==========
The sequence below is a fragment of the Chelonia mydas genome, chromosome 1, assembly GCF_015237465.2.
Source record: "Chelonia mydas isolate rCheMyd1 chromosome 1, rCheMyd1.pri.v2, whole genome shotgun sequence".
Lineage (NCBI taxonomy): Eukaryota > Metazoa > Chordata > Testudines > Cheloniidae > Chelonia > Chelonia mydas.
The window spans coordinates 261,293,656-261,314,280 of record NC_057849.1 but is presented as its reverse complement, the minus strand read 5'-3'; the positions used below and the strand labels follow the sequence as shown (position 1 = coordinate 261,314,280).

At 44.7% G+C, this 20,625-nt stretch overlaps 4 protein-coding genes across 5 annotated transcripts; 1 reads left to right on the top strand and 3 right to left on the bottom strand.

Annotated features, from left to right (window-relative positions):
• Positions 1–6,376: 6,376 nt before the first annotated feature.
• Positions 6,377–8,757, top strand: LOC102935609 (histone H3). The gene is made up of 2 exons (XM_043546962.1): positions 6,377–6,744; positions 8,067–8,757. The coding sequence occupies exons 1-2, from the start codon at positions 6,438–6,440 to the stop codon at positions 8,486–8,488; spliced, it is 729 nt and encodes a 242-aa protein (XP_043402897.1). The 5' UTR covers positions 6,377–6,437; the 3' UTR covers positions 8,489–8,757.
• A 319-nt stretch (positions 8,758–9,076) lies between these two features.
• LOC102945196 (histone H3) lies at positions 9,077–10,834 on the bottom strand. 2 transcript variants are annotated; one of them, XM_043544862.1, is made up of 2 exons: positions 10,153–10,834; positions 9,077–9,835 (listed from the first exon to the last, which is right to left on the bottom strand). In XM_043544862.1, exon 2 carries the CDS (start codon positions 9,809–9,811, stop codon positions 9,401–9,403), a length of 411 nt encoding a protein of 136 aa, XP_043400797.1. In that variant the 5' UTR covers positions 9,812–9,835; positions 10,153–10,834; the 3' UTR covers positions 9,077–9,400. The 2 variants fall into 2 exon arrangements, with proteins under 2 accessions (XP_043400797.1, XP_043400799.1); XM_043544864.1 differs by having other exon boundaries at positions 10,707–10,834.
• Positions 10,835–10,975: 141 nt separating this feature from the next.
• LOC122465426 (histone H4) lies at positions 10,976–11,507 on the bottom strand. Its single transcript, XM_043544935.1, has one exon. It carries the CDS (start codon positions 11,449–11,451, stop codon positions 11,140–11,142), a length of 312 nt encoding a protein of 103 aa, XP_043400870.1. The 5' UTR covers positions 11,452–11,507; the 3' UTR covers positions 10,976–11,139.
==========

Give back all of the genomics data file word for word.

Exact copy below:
The sequence below is a fragment of the Chelonia mydas genome, chromosome 1, assembly GCF_015237465.2.
Source record: "Chelonia mydas isolate rCheMyd1 chromosome 1, rCheMyd1.pri.v2, whole genome shotgun sequence".
Lineage (NCBI taxonomy): Eukaryota > Metazoa > Chordata > Testudines > Cheloniidae > Chelonia > Chelonia mydas.
The window spans coordinates 261,293,656-261,314,280 of record NC_057849.1 but is presented as its reverse complement, the minus strand read 5'-3'; the positions used below and the strand labels follow the sequence as shown (position 1 = coordinate 261,314,280).

At 44.7% G+C, this 20,625-nt stretch overlaps 4 protein-coding genes across 5 annotated transcripts; 1 reads left to right on the top strand and 3 right to left on the bottom strand.

Annotated features, from left to right (window-relative positions):
• Positions 1–6,376: 6,376 nt before the first annotated feature.
• Positions 6,377–8,757, top strand: LOC102935609 (histone H3). The gene is made up of 2 exons (XM_043546962.1): positions 6,377–6,744; positions 8,067–8,757. The coding sequence occupies exons 1-2, from the start codon at positions 6,438–6,440 to the stop codon at positions 8,486–8,488; spliced, it is 729 nt and encodes a 242-aa protein (XP_043402897.1). The 5' UTR covers positions 6,377–6,437; the 3' UTR covers positions 8,489–8,757.
• A 319-nt stretch (positions 8,758–9,076) lies between these two features.
• LOC102945196 (histone H3) lies at positions 9,077–10,834 on the bottom strand. 2 transcript variants are annotated; one of them, XM_043544862.1, is made up of 2 exons: positions 10,153–10,834; positions 9,077–9,835 (listed from the first exon to the last, which is right to left on the bottom strand). In XM_043544862.1, exon 2 carries the CDS (start codon positions 9,809–9,811, stop codon positions 9,401–9,403), a length of 411 nt encoding a protein of 136 aa, XP_043400797.1. In that variant the 5' UTR covers positions 9,812–9,835; positions 10,153–10,834; the 3' UTR covers positions 9,077–9,400. The 2 variants fall into 2 exon arrangements, with proteins under 2 accessions (XP_043400797.1, XP_043400799.1); XM_043544864.1 differs by having other exon boundaries at positions 10,707–10,834.
• Positions 10,835–10,975: 141 nt separating this feature from the next.
• LOC122465426 (histone H4) lies at positions 10,976–11,507 on the bottom strand. Its single transcript, XM_043544935.1, has one exon. It carries the CDS (start codon positions 11,449–11,451, stop codon positions 11,140–11,142), a length of 312 nt encoding a protein of 103 aa, XP_043400870.1. The 5' UTR covers positions 11,452–11,507; the 3' UTR covers positions 10,976–11,139.